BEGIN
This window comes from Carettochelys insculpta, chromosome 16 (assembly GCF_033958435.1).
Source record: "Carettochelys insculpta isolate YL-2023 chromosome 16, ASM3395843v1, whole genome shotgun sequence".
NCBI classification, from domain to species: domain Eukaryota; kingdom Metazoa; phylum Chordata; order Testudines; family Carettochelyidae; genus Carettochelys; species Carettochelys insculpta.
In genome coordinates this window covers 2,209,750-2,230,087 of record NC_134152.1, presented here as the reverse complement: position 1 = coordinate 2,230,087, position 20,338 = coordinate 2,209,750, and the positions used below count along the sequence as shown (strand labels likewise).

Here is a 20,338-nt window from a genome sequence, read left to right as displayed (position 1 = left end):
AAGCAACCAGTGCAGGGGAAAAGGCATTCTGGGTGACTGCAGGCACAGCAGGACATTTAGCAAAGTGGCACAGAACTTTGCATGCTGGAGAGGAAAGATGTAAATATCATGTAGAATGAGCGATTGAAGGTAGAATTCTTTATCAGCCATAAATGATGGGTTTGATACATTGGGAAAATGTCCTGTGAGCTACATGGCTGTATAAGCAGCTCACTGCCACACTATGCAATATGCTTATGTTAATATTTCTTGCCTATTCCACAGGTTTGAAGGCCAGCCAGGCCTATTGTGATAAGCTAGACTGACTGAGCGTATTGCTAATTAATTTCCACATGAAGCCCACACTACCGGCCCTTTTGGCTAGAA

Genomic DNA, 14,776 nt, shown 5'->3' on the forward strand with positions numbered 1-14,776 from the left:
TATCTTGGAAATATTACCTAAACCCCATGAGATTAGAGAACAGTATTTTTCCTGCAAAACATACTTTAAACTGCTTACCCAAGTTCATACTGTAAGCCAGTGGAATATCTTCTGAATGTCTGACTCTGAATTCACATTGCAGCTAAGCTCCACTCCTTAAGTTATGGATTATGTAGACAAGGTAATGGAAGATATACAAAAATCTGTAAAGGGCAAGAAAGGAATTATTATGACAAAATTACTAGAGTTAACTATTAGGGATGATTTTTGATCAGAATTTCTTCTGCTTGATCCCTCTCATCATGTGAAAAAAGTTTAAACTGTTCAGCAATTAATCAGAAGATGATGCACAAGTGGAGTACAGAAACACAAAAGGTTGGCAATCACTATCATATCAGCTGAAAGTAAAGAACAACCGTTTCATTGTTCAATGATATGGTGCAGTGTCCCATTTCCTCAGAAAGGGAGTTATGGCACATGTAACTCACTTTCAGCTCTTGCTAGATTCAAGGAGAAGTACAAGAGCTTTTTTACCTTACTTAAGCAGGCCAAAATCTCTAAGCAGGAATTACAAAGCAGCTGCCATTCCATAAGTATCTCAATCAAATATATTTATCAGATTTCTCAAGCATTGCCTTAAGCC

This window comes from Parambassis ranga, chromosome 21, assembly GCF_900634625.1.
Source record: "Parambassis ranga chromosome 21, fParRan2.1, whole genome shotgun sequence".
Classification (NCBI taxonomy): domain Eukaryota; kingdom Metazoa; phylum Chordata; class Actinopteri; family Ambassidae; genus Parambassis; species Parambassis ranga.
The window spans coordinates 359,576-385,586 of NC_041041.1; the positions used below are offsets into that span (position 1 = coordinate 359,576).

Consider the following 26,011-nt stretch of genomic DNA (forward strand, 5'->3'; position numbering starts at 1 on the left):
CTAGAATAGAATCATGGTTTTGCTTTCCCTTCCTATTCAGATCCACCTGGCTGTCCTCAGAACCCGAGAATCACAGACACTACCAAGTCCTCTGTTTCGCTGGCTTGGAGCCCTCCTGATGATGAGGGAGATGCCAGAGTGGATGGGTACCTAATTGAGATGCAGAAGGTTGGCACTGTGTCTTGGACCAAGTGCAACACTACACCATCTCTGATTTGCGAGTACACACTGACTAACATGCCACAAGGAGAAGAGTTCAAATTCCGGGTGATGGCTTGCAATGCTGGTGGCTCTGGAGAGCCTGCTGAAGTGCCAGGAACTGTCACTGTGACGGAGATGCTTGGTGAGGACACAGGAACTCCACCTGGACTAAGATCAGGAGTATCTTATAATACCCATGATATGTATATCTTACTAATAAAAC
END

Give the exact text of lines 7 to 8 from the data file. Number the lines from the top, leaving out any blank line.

Genomic DNA, 14,776 nt, shown 5'->3' on the forward strand with positions numbered 1-14,776 from the left:
TATCTTGGAAATATTACCTAAACCCCATGAGATTAGAGAACAGTATTTTTCCTGCAAAACATACTTTAAACTGCTTACCCAAGTTCATACTGTAAGCCAGTGGAATATCTTCTGAATGTCTGACTCTGAATTCACATTGCAGCTAAGCTCCACTCCTTAAGTTATGGATTATGTAGACAAGGTAATGGAAGATATACAAAAATCTGTAAAGGGCAAGAAAGGAATTATTATGACAAAATTACTAGAGTTAACTATTAGGGATGATTTTTGATCAGAATTTCTTCTGCTTGATCCCTCTCATCATGTGAAAAAAGTTTAAACTGTTCAGCAATTAATCAGAAGATGATGCACAAGTGGAGTACAGAAACACAAAAGGTTGGCAATCACTATCATATCAGCTGAAAGTAAAGAACAACCGTTTCATTGTTCAATGATATGGTGCAGTGTCCCATTTCCTCAGAAAGGGAGTTATGGCACATGTAACTCACTTTCAGCTCTTGCTAGATTCAAGGAGAAGTACAAGAGCTTTTTTACCTTACTTAAGCAGGCCAAAATCTCTAAGCAGGAATTACAAAGCAGCTGCCATTCCATAAGTATCTCAATCAAATATATTTATCAGATTTCTCAAGCATTGCCTTAAGCC